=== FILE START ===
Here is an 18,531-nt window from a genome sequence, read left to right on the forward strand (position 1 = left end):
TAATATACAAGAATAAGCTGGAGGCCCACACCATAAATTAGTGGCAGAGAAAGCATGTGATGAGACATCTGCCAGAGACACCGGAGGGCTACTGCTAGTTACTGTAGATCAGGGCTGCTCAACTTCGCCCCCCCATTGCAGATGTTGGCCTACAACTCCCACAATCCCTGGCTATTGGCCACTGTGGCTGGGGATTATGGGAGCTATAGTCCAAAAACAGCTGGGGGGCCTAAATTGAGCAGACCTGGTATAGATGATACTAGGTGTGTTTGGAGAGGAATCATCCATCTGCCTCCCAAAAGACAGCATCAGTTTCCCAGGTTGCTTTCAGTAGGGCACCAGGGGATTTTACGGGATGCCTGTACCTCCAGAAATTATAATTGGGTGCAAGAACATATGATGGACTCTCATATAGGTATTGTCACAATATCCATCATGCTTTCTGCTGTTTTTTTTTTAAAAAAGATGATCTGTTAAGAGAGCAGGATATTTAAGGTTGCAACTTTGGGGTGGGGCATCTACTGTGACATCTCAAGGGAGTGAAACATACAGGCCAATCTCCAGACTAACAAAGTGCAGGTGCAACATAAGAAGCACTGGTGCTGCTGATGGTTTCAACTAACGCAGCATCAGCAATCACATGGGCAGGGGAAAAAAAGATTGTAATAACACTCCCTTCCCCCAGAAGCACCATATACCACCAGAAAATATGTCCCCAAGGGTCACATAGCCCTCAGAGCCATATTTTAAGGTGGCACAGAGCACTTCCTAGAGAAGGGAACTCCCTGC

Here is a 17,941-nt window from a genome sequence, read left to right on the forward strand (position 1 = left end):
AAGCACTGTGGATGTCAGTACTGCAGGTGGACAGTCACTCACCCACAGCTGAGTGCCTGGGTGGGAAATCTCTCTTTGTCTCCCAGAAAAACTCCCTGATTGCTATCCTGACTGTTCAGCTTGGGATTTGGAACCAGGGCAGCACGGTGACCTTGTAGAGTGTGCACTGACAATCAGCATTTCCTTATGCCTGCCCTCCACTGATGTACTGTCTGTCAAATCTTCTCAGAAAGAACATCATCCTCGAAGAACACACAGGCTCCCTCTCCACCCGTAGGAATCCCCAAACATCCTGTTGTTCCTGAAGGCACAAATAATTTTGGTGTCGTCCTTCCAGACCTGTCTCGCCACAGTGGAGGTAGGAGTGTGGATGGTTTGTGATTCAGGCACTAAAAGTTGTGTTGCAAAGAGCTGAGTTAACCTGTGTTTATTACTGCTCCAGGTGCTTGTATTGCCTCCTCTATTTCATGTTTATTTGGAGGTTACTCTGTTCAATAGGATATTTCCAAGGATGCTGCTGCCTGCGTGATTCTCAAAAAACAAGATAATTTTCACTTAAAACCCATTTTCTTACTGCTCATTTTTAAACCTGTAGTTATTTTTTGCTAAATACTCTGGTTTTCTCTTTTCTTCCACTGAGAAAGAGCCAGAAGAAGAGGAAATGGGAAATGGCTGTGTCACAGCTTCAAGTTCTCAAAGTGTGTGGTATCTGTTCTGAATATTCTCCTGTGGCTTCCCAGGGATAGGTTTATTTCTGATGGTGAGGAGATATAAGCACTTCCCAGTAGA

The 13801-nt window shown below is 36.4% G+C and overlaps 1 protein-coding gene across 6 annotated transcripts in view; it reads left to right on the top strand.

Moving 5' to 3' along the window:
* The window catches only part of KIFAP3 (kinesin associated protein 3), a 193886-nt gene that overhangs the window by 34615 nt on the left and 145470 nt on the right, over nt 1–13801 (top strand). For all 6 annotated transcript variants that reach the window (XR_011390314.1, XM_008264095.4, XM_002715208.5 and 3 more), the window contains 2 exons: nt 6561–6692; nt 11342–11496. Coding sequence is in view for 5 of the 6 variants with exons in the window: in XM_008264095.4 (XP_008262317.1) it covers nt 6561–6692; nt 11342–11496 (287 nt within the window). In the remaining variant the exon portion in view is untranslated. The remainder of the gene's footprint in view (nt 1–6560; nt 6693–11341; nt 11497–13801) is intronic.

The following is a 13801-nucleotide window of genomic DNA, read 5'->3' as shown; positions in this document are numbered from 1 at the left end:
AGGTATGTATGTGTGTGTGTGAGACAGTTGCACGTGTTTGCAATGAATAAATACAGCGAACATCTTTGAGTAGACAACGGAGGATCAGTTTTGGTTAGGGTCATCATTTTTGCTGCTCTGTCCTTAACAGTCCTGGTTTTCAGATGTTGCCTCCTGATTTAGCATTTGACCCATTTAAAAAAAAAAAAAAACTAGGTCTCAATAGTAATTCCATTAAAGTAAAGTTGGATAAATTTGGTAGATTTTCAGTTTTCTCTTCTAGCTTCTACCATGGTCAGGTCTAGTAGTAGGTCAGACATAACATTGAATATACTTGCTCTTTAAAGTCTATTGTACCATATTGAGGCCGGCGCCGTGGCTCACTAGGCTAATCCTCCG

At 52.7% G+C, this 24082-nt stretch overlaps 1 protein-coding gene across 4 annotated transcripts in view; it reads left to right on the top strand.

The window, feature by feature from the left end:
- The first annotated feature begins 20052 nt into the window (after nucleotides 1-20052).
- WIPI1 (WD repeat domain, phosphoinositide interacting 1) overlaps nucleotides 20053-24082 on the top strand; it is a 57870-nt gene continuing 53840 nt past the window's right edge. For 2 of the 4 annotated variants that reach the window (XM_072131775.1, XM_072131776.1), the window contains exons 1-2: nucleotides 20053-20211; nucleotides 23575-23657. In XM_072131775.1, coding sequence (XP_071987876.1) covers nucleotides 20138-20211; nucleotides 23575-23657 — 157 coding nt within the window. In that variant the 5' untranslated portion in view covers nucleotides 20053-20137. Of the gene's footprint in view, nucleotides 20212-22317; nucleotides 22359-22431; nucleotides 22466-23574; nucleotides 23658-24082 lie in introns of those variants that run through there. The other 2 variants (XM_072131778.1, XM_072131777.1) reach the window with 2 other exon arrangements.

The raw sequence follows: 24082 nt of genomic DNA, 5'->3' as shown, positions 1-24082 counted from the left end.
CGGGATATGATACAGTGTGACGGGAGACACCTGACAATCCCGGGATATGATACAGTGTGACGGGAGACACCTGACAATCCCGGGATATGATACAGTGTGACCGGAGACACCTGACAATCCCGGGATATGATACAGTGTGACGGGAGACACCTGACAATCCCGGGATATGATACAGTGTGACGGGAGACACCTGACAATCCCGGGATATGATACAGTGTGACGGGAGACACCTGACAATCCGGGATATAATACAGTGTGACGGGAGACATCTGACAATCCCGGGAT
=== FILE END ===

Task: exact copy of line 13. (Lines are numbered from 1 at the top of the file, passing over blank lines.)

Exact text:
- WIPI1 (WD repeat domain, phosphoinositide interacting 1) overlaps nucleotides 20053-24082 on the top strand; it is a 57870-nt gene continuing 53840 nt past the window's right edge. For 2 of the 4 annotated variants that reach the window (XM_072131775.1, XM_072131776.1), the window contains exons 1-2: nucleotides 20053-20211; nucleotides 23575-23657. In XM_072131775.1, coding sequence (XP_071987876.1) covers nucleotides 20138-20211; nucleotides 23575-23657 — 157 coding nt within the window. In that variant the 5' untranslated portion in view covers nucleotides 20053-20137. Of the gene's footprint in view, nucleotides 20212-22317; nucleotides 22359-22431; nucleotides 22466-23574; nucleotides 23658-24082 lie in introns of those variants that run through there. The other 2 variants (XM_072131778.1, XM_072131777.1) reach the window with 2 other exon arrangements.